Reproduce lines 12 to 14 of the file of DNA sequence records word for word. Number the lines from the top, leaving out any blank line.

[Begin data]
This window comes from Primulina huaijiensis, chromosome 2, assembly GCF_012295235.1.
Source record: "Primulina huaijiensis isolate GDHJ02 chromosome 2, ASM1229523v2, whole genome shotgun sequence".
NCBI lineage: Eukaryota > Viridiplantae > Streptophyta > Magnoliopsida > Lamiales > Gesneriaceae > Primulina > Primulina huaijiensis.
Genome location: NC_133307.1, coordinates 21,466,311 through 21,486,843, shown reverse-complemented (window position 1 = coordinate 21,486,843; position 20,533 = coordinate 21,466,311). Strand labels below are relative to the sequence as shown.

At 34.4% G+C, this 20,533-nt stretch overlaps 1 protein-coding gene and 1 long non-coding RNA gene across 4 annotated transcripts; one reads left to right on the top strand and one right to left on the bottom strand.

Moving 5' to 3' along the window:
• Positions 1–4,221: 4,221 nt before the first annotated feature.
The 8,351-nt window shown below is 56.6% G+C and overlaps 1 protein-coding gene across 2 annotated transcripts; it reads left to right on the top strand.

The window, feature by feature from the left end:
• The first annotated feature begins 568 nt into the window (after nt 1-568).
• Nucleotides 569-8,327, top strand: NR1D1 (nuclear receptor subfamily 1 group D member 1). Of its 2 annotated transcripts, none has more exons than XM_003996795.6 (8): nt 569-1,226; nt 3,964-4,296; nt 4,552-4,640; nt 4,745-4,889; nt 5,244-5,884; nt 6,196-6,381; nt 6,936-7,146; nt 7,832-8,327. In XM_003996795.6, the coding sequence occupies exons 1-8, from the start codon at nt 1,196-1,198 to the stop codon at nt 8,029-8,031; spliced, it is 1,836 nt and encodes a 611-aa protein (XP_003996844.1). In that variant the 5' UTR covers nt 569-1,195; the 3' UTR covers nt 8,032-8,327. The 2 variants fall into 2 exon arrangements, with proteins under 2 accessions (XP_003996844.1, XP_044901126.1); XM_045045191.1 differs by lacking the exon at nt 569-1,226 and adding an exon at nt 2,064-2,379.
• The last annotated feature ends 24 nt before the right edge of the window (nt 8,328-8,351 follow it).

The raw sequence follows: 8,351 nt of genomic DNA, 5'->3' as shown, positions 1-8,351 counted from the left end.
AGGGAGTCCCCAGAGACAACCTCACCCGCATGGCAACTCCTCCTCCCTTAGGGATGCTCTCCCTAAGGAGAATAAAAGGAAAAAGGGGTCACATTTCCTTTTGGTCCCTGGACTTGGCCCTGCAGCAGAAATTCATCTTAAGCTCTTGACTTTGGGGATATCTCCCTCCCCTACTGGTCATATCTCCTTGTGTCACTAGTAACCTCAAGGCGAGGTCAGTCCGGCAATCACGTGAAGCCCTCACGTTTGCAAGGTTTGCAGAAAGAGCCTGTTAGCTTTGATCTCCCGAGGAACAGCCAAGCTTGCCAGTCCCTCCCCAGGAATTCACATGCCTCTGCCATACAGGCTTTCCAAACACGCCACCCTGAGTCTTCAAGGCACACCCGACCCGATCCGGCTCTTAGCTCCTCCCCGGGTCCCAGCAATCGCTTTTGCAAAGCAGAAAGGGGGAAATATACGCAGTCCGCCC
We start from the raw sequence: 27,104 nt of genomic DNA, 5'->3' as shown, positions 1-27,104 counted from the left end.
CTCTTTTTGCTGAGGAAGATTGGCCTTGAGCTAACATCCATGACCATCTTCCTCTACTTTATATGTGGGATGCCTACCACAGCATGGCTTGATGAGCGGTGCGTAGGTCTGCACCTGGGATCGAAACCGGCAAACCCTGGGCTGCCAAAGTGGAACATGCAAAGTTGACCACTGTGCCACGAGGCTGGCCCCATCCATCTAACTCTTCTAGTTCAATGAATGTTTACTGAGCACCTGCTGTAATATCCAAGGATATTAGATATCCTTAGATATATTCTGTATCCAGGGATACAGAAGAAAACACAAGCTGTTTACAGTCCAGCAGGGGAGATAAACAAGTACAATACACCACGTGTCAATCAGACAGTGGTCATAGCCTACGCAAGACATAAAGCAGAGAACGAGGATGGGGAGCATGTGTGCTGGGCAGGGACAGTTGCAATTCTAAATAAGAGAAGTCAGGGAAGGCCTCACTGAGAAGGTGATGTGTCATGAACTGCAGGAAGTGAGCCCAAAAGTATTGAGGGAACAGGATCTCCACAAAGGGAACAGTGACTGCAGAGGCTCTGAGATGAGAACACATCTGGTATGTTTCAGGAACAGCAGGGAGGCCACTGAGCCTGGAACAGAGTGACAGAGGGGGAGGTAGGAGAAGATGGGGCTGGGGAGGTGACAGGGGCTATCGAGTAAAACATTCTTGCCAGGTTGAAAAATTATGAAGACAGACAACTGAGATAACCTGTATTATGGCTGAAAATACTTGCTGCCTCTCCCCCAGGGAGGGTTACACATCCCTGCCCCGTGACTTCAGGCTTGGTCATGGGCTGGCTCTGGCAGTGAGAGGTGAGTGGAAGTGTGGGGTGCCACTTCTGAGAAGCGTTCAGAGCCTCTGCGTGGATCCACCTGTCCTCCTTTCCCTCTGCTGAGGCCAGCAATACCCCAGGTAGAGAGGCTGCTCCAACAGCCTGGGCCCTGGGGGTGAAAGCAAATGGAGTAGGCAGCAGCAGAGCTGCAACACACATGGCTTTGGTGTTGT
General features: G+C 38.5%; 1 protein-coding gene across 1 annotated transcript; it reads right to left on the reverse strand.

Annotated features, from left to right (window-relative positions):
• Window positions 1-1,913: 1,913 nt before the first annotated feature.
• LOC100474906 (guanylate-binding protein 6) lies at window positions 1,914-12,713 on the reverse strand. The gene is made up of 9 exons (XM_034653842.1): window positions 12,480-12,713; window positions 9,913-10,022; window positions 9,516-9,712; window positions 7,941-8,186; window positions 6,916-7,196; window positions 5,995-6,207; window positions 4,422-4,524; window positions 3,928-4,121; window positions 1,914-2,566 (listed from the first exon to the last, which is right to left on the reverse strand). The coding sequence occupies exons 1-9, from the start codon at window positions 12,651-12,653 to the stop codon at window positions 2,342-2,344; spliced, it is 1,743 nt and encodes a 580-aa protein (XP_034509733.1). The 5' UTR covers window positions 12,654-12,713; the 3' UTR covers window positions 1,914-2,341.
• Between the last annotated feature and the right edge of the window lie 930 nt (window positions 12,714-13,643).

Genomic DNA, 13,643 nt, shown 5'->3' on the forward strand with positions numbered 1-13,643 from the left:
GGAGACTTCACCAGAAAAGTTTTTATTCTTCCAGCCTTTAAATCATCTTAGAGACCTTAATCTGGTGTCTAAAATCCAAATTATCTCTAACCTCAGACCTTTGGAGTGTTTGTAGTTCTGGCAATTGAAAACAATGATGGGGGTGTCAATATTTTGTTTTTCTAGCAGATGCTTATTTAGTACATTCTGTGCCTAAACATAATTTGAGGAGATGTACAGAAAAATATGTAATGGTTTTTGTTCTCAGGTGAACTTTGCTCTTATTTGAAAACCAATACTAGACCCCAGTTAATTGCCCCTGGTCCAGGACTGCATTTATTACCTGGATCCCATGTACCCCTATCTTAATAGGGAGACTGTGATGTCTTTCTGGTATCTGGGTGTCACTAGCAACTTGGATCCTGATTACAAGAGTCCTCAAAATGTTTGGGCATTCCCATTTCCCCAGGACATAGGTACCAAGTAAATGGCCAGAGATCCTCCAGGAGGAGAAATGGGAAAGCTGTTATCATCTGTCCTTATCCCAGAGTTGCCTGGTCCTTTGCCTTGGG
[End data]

• The last annotated feature ends 24 nt before the right edge of the window (nt 8,328-8,351 follow it).

The raw sequence follows: 8,351 nt of genomic DNA, 5'->3' as shown, positions 1-8,351 counted from the left end.
AGGGAGTCCCCAGAGACAACCTCACCCGCATGGCAACTCCTCCTCCCTTAGGGATGCTCTCCCTAAGGAGAATAAAAGGAAAAAGGGGTCACATTTCCTTTTGGTCCCTGGACTTGGCCCTGCAGCAGAAATTCATCTTAAGCTCTTGACTTTGGGGATATCTCCCTCCCCTACTGGTCATATCTCCTTGTGTCACTAGTAACCTCAAGGCGAGGTCAGTCCGGCAATCACGTGAAGCCCTCACGTTTGCAAGGTTTGCAGAAAGAGCCTGTTAGCTTTGATCTCCCGAGGAACAGCCAAGCTTGCCAGTCCCTCCCCAGGAATTCACATGCCTCTGCCATACAGGCTTTCCAAACACGCCACCCTGAGTCTTCAAGGCACACCCGACCCGATCCGGCTCTTAGCTCCTCCCCGGGTCCCAGCAATCGCTTTTGCAAAGCAGAAAGGGGGAAATATACGCAGTCCGCCC